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Lexington County Council puts temporary stop to large-scale residential developments

The idea came after county council has talked with the community about strain that's been caused due to large growth.

LEXINGTON, S.C. — Lexington County Council has passed a temporary ordinance to put a hold on new large-scale developments in the unincorporated parts of the county.

The idea came after county council has talked with the community about strain that's been caused due to large growth.

It will prevent applications and the administrative processing of applications for: Residential subdivisions of ten lots or more, Residential subdivision with lots averaging less than 1/2 acre of land, and Residential attached land use activities as defined by the Lexington County Zoning Ordinance (apartment complexes).

County Council Chairman Todd Cullum says the 180 day clock would begin to run if the ordinance passes after the third reading.

"It's all rooted in the basis of the quality of life," said Cullum. "Home building is still active in Lexington County. If you want to subdivide property and not build a subdivision or such that greater than ten lots, then we'll accept that submission and go through the review process. It's just anything that's greater than that, large-scale developments right now are basically on a temporary hold."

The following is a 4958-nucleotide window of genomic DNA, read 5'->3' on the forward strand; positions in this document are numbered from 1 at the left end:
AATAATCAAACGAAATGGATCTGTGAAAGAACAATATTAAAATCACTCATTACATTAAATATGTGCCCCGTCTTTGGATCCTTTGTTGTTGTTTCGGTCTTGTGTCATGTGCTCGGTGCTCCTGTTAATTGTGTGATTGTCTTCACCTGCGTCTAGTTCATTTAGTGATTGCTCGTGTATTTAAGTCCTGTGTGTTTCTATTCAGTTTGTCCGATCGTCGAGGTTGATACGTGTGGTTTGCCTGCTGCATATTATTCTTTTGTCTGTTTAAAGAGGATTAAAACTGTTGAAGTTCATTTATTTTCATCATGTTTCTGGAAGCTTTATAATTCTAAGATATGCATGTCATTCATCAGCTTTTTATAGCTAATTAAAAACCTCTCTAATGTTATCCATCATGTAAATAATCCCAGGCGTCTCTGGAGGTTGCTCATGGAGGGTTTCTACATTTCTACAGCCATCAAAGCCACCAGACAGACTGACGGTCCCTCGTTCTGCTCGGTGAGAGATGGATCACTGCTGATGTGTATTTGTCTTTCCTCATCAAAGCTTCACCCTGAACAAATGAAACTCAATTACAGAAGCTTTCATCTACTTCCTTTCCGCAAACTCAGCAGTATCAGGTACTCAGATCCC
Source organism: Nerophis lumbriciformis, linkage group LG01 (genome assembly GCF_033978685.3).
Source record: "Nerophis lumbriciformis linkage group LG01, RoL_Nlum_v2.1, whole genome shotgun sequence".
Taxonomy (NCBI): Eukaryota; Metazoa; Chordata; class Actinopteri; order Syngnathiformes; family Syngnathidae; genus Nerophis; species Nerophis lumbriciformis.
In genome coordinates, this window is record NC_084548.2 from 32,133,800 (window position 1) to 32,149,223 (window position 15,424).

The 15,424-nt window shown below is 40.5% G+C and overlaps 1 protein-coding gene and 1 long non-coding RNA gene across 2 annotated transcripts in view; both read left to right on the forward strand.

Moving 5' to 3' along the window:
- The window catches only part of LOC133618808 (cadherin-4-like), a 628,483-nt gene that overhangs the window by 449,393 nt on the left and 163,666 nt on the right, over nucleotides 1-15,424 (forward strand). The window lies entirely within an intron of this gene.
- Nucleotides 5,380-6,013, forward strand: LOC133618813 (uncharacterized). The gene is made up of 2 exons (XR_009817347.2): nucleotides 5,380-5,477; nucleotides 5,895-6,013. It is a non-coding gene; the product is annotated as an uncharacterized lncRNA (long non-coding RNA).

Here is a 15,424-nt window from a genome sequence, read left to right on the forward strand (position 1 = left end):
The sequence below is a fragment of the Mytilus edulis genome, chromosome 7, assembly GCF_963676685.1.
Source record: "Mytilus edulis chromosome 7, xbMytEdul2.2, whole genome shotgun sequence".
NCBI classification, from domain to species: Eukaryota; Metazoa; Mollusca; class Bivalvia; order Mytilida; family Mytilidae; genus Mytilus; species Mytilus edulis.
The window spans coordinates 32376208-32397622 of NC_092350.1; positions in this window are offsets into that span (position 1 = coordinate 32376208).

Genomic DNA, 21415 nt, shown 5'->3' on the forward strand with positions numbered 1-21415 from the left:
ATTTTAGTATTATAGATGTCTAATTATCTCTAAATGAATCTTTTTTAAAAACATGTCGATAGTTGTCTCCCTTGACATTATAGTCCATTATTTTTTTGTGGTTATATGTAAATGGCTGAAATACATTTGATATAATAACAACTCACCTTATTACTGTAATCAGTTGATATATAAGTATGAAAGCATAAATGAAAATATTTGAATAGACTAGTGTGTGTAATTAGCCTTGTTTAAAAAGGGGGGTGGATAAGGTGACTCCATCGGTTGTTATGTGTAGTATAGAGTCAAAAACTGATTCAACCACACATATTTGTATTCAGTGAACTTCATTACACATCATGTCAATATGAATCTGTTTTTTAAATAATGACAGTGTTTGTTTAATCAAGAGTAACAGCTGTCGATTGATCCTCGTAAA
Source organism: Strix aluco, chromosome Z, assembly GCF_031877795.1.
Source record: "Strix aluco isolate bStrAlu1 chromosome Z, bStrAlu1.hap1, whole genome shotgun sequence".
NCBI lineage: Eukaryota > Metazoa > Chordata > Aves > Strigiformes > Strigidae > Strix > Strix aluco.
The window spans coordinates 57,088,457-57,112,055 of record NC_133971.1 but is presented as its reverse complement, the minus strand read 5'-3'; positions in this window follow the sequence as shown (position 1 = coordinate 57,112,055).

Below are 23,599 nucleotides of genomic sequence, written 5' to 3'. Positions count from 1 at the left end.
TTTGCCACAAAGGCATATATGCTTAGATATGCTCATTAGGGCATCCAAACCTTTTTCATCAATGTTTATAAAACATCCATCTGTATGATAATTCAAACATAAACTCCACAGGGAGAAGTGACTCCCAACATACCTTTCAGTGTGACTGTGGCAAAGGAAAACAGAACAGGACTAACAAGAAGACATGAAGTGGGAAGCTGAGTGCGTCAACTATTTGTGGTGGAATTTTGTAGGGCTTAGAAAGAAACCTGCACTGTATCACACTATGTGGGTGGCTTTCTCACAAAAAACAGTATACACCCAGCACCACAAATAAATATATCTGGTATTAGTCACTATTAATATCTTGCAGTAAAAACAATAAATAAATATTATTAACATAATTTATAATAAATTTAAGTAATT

RELATED: Lexington County set to put temporary freeze on new, large-scale residential developments

Charlene "Charli" Wessinger of District 6 said in a statement:

"This temporary moratorium will allow for an opportunity to study, analyze and modify policy related to the impacts of large-scale residential growth and apartment complexes throughout the county. The tremendous growth we have experienced in such a short amount of time is presenting a public safety issue due to the increase in population and increased traffic.  We have enrollment freezes on schools in the county, along with other issues that the increased in population has impacted. The County needs time to review policy so we can continue to uphold our mission statement to provide an outstanding quality of life with a reasonable cost of living."

For the purposes of determining if a newly proposed subdivision consists of ten lots or more, the number of lots will be determined by the number of lots in the entire planned subdivision development, including all phases of the proposed development.

New residential projects that have been formally submitted for review prior to the enactment of the moratorium will continue to be processed using the current development review process.

The moratorium is applicable in the unincorporated areas of the County, which are defined by any areas that do not fall within the municipal boundaries of local towns and cities.

The third reading of the ordinance is expected to be in late May. The public will be able to give their input on the matter soon.

WLTX will update you once that information becomes available.

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